Knowing how tricky it was to get supplies in Kathmandu, from my experience with last year's workshop, we brought chicken wire, glue and paint from Canada. We showed the kids how the chicken wire could be shaped in to any three dimensional shape that they could imagine. This would serve as the armature of the their sculpture before being covered by newspaper dipped in glue. With little prompting the children were shaping fish, peacocks, soccer balls, bowls, one boy saw the twist in the chicken wire with the cut ends of the metal and made a snake with a forked tongue....a brilliant creative visual leap. Once the paper strips were applied the sculptures were left to dry. Over the weekend we left glue and some wire for the children to work on their own. They moved on to making more personal items...hats and purses!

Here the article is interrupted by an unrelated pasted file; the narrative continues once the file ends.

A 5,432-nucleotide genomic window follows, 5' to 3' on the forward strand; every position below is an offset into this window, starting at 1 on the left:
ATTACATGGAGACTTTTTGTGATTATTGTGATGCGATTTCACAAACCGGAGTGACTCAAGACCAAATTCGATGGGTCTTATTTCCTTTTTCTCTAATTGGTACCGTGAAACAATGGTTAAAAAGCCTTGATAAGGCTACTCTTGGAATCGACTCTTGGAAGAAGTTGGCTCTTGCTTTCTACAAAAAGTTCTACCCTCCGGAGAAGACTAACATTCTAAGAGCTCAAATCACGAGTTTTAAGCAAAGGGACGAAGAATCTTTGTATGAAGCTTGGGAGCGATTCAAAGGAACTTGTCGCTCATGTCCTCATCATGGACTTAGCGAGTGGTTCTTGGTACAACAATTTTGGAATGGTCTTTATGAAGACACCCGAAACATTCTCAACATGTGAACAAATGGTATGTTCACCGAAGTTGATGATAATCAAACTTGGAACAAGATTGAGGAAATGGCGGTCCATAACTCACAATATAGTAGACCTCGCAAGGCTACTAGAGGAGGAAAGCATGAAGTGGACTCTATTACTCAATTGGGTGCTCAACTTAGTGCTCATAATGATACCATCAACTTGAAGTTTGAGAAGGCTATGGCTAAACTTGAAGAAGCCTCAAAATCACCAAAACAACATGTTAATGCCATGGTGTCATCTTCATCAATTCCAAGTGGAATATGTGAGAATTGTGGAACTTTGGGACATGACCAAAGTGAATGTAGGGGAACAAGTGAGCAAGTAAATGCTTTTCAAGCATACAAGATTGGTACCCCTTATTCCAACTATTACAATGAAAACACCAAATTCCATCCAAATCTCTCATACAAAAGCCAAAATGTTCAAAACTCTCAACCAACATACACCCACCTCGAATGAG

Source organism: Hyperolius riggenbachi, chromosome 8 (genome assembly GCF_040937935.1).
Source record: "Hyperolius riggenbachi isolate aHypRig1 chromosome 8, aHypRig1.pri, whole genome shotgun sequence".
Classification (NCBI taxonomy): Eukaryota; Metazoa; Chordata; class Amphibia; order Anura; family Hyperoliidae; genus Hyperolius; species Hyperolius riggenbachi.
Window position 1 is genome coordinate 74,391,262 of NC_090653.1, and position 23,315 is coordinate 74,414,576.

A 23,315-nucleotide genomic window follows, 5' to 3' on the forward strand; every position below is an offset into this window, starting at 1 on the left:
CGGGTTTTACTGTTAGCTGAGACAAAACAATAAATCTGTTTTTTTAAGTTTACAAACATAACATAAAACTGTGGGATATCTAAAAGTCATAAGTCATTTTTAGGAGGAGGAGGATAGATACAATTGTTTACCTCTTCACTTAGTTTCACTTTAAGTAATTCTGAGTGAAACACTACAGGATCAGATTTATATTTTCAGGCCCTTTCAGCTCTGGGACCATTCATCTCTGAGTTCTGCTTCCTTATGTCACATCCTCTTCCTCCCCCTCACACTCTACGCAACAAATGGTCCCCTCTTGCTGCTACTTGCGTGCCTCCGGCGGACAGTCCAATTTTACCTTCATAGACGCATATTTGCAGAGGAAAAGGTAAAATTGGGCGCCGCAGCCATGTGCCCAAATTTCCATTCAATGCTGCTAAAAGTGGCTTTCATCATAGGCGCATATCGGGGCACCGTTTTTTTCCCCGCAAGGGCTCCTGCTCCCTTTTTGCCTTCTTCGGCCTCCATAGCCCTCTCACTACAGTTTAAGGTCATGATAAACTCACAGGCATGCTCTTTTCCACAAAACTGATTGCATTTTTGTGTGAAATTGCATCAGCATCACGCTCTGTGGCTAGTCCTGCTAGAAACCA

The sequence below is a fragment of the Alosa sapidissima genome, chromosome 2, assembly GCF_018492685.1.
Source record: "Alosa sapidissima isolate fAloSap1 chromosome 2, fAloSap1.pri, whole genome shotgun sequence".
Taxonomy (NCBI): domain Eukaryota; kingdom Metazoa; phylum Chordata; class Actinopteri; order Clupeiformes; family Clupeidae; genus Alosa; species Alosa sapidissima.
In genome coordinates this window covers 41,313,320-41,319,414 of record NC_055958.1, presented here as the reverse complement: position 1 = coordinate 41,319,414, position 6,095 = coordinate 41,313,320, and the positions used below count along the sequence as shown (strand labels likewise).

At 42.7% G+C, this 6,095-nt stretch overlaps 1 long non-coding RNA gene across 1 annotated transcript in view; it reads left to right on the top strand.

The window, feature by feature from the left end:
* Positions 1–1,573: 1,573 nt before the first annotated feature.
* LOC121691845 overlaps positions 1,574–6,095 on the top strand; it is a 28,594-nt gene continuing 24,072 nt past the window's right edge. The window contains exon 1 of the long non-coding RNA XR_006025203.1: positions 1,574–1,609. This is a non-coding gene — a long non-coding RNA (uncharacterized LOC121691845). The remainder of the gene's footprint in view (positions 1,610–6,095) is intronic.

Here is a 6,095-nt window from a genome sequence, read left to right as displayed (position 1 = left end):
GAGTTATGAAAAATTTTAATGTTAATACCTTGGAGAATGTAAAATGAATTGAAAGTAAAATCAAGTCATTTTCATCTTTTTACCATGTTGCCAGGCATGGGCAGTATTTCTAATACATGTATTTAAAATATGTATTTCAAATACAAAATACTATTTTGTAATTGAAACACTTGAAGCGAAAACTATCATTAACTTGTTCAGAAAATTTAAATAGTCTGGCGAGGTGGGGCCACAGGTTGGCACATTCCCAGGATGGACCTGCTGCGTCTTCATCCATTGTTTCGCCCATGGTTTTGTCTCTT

We returned a few days later for the painting portion of the workshop. With a quick lesson on colour theory (blue + yellow = green) the kids threw themselves into painting the sculptures. Without a lot of guidance or influence they were painting black and white soccer balls, fish with colourful scales, purses and hats with patterns, and one boy did an incredible self-portrait.
The children also had a cooperative nature. They would help each other mix colours. One child began the ambitious project of a peacock and a number of friends joined in to help. Once finished they were happy to share their sculptures, the soccer balls were kicked around, hats were shared, and generally there was delight in each others' work.
Creative and cooperative, what a combination!
We hope that within GoodWeave's future initiatives, this talent and generous spirit can be tapped and encouraged. We would like to see the artistry and craftsmanship that is required in rug making be taught to the children so this craft will become a respected field in which to work.